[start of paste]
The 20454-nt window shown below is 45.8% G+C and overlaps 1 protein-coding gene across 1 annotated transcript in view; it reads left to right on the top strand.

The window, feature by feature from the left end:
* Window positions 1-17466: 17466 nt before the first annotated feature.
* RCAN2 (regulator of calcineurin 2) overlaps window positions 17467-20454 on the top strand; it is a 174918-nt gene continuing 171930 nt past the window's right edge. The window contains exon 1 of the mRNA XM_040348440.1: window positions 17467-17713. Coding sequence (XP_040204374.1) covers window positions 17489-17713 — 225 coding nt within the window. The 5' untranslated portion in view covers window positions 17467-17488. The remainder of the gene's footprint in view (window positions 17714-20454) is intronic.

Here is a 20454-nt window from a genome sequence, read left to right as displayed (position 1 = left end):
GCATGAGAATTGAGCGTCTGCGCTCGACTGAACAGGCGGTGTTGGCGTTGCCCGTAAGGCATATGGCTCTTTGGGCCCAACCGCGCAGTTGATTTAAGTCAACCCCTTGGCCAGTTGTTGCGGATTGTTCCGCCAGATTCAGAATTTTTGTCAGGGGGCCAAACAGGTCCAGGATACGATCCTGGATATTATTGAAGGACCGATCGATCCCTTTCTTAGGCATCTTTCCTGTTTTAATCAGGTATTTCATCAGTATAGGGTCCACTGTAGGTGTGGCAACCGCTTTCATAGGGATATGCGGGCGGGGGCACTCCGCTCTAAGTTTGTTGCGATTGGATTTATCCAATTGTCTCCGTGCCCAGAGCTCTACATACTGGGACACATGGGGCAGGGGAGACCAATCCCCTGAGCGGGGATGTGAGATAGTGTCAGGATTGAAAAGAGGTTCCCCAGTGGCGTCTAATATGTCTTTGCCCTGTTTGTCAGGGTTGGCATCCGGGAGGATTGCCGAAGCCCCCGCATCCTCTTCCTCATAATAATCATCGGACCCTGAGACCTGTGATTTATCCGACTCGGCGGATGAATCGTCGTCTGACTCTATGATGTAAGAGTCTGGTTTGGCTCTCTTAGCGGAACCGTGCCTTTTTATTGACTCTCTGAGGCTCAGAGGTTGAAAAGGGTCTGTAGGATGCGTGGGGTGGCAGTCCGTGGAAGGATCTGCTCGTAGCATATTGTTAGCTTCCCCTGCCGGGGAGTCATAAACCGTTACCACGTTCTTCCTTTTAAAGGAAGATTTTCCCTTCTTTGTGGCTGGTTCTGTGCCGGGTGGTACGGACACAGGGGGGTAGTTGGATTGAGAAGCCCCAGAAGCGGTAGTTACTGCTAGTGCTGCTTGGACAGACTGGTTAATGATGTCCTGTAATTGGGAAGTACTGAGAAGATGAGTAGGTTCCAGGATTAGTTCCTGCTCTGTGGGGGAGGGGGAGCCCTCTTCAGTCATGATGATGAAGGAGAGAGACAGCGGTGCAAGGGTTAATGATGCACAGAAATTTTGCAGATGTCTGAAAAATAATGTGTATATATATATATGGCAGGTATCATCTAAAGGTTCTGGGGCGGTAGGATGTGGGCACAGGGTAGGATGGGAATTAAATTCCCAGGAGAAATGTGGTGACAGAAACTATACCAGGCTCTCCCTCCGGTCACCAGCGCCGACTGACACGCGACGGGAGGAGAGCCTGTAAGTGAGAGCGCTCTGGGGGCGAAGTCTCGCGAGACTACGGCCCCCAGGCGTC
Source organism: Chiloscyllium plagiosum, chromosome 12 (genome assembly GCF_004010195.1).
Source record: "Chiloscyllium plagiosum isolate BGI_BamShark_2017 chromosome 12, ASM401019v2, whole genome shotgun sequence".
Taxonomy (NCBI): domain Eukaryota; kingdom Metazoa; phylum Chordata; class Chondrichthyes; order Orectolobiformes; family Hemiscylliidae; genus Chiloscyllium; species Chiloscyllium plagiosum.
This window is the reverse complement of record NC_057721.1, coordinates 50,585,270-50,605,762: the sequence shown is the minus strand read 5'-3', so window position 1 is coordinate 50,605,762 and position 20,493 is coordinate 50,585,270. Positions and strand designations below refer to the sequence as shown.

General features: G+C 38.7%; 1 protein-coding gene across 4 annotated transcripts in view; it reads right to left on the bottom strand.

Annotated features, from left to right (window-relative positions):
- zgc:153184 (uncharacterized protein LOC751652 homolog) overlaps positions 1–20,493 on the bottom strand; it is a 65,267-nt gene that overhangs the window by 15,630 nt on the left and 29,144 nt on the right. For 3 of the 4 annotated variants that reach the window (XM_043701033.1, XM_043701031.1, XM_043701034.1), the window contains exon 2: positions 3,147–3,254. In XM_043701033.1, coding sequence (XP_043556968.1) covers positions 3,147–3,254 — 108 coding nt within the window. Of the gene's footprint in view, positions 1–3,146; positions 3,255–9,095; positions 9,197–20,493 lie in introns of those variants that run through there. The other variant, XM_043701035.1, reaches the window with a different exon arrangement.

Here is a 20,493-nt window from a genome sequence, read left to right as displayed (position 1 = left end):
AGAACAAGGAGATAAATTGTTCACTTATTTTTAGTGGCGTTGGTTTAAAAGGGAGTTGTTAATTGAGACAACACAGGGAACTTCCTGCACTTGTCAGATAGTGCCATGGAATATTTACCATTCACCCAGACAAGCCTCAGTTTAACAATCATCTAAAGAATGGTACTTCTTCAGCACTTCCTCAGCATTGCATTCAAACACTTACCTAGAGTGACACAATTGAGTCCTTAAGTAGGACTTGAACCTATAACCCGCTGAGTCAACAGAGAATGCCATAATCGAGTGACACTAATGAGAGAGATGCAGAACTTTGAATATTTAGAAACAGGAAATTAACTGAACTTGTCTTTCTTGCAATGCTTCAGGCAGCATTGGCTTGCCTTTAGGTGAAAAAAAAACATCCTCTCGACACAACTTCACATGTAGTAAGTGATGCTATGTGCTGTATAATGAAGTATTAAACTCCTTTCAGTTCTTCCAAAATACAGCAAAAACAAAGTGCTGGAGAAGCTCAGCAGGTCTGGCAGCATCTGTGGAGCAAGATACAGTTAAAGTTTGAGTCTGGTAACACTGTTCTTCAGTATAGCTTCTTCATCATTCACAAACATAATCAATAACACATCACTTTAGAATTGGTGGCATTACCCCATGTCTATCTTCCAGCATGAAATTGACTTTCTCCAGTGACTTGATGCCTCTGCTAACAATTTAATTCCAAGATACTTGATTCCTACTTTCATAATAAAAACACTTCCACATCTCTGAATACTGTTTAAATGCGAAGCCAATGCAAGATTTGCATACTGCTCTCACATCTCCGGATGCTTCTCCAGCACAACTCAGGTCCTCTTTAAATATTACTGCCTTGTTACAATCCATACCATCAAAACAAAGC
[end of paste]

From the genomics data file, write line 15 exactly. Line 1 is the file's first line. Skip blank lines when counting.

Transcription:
AGAACAAGGAGATAAATTGTTCACTTATTTTTAGTGGCGTTGGTTTAAAAGGGAGTTGTTAATTGAGACAACACAGGGAACTTCCTGCACTTGTCAGATAGTGCCATGGAATATTTACCATTCACCCAGACAAGCCTCAGTTTAACAATCATCTAAAGAATGGTACTTCTTCAGCACTTCCTCAGCATTGCATTCAAACACTTACCTAGAGTGACACAATTGAGTCCTTAAGTAGGACTTGAACCTATAACCCGCTGAGTCAACAGAGAATGCCATAATCGAGTGACACTAATGAGAGAGATGCAGAACTTTGAATATTTAGAAACAGGAAATTAACTGAACTTGTCTTTCTTGCAATGCTTCAGGCAGCATTGGCTTGCCTTTAGGTGAAAAAAAAACATCCTCTCGACACAACTTCACATGTAGTAAGTGATGCTATGTGCTGTATAATGAAGTATTAAACTCCTTTCAGTTCTTCCAAAATACAGCAAAAACAAAGTGCTGGAGAAGCTCAGCAGGTCTGGCAGCATCTGTGGAGCAAGATACAGTTAAAGTTTGAGTCTGGTAACACTGTTCTTCAGTATAGCTTCTTCATCATTCACAAACATAATCAATAACACATCACTTTAGAATTGGTGGCATTACCCCATGTCTATCTTCCAGCATGAAATTGACTTTCTCCAGTGACTTGATGCCTCTGCTAACAATTTAATTCCAAGATACTTGATTCCTACTTTCATAATAAAAACACTTCCACATCTCTGAATACTGTTTAAATGCGAAGCCAATGCAAGATTTGCATACTGCTCTCACATCTCCGGATGCTTCTCCAGCACAACTCAGGTCCTCTTTAAATATTACTGCCTTGTTACAATCCATACCATCAAAACAAAGC